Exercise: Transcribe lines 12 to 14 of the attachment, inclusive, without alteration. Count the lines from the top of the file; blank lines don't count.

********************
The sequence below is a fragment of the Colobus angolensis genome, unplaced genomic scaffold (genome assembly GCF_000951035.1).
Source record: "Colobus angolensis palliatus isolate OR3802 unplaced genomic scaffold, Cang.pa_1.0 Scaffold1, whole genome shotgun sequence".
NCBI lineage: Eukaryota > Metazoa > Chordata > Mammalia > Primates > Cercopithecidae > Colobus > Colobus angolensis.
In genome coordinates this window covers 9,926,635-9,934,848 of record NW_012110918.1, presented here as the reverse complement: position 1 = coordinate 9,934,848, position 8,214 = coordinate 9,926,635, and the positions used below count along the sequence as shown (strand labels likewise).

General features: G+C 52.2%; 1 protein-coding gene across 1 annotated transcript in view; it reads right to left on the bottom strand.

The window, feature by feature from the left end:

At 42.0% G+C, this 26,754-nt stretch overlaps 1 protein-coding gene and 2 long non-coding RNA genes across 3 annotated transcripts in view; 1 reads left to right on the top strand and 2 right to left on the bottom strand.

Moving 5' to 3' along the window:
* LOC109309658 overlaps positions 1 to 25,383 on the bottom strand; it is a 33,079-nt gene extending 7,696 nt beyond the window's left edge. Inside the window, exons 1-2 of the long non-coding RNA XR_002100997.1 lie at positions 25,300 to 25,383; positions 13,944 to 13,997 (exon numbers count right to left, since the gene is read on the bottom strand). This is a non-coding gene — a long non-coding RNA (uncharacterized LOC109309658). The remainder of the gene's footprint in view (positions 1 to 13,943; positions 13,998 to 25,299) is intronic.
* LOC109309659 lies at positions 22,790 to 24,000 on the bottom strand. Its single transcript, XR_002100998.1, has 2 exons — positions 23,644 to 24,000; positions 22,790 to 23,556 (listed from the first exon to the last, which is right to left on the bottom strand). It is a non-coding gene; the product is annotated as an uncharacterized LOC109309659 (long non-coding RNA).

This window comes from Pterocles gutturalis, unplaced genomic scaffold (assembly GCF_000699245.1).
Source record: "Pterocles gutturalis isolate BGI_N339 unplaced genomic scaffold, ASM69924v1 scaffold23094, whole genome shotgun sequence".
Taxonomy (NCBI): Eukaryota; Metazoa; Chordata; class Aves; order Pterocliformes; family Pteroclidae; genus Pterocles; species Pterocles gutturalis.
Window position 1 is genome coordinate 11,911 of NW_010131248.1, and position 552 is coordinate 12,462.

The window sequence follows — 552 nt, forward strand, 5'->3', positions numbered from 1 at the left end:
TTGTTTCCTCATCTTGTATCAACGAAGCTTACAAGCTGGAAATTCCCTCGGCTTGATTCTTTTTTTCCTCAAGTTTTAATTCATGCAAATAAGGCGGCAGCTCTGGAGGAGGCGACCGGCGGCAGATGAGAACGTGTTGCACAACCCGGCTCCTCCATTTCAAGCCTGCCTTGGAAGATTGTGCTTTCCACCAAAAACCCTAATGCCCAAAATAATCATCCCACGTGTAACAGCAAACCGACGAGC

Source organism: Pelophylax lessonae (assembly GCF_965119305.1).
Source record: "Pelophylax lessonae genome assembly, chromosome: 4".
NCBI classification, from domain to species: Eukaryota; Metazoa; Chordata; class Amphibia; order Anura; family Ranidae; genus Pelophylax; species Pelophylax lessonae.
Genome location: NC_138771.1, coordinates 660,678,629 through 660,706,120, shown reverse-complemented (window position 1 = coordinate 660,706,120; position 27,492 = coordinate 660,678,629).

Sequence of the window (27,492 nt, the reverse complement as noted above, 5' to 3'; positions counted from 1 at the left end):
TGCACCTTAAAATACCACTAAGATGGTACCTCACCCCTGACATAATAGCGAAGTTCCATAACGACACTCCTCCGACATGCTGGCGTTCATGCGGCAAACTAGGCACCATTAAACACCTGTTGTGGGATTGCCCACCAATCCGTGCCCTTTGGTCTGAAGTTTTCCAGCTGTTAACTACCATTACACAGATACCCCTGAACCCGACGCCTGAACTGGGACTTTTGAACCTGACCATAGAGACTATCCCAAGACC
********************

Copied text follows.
Source record: "Pterocles gutturalis isolate BGI_N339 unplaced genomic scaffold, ASM69924v1 scaffold23094, whole genome shotgun sequence".
Taxonomy (NCBI): Eukaryota; Metazoa; Chordata; class Aves; order Pterocliformes; family Pteroclidae; genus Pterocles; species Pterocles gutturalis.
Window position 1 is genome coordinate 11,911 of NW_010131248.1, and position 552 is coordinate 12,462.